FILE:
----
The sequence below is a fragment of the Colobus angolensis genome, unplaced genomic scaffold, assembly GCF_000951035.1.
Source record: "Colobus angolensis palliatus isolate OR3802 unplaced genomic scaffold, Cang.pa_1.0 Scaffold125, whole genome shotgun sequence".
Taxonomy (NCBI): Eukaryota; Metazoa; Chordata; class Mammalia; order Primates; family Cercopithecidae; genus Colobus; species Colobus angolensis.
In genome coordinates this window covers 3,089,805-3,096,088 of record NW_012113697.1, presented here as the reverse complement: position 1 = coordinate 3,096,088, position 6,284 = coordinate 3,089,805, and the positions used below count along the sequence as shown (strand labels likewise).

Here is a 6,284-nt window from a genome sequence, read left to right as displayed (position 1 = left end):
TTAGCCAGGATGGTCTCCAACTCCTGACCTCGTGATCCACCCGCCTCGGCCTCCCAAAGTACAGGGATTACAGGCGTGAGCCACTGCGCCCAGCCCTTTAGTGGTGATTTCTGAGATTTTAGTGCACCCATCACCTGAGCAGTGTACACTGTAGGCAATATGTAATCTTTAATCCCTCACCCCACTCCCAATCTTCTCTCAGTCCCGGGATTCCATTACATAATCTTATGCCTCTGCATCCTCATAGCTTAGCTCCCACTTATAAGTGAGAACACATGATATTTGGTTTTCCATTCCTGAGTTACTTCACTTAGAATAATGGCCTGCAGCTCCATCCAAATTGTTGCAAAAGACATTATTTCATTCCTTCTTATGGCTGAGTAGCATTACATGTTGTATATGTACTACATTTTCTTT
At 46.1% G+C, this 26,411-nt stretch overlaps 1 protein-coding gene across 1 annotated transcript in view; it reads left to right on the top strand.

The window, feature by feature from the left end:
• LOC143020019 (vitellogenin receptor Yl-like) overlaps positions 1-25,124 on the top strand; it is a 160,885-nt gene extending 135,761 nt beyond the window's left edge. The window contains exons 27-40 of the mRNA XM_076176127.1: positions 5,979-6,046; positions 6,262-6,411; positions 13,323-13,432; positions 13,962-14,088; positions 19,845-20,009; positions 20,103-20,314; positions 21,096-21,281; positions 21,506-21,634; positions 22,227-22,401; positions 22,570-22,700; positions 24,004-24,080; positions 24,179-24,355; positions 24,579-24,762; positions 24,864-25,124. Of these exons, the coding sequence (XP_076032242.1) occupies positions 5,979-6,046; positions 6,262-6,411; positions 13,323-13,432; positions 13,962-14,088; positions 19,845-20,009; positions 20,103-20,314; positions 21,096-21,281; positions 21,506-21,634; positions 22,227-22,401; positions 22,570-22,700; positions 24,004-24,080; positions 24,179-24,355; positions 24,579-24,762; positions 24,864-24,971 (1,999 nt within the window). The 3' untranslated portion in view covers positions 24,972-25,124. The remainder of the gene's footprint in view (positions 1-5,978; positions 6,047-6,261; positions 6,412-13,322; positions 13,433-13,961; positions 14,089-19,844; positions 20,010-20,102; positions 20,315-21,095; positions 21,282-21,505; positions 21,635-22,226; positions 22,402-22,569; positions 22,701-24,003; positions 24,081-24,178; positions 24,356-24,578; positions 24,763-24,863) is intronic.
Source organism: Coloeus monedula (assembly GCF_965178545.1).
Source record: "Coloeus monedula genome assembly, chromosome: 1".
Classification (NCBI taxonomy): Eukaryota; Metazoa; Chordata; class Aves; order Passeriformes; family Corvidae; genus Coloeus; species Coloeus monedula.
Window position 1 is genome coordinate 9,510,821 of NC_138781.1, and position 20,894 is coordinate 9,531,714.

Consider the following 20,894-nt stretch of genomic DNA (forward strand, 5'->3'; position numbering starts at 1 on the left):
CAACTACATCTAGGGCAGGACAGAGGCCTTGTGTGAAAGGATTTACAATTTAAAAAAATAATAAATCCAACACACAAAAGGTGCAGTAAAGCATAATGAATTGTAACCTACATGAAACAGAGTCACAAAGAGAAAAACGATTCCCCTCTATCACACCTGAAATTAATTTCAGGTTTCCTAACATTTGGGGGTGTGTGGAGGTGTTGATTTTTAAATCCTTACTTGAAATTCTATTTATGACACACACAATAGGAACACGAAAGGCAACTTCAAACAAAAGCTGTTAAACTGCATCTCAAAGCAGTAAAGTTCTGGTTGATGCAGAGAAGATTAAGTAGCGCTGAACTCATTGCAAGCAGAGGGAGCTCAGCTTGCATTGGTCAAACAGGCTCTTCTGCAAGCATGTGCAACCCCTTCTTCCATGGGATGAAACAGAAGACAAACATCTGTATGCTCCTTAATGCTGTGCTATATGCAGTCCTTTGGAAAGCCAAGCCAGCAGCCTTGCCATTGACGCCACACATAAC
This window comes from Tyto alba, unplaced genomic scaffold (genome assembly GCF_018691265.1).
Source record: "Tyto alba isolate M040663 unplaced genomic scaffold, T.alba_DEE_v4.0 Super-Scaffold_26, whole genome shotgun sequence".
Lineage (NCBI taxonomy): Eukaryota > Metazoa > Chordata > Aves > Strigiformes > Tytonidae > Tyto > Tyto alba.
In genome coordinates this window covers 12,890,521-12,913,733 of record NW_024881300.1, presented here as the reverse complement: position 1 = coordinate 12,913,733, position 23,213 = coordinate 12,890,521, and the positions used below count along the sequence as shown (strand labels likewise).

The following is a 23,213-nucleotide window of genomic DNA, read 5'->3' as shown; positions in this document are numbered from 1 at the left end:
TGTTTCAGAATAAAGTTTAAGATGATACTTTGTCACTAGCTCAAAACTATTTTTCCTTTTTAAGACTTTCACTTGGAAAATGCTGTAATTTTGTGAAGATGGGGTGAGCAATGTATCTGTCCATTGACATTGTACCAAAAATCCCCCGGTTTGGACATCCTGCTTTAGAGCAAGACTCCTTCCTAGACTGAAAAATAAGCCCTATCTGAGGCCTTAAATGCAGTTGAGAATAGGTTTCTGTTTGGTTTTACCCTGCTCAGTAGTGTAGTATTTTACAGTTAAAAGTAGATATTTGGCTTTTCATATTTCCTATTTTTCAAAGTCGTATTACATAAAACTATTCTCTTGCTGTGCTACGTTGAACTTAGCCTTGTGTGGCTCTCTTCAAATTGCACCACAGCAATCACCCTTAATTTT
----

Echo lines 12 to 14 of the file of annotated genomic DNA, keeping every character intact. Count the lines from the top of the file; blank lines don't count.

Classification (NCBI taxonomy): Eukaryota; Metazoa; Chordata; class Aves; order Passeriformes; family Corvidae; genus Coloeus; species Coloeus monedula.
Window position 1 is genome coordinate 9,510,821 of NC_138781.1, and position 20,894 is coordinate 9,531,714.

Consider the following 20,894-nt stretch of genomic DNA (forward strand, 5'->3'; position numbering starts at 1 on the left):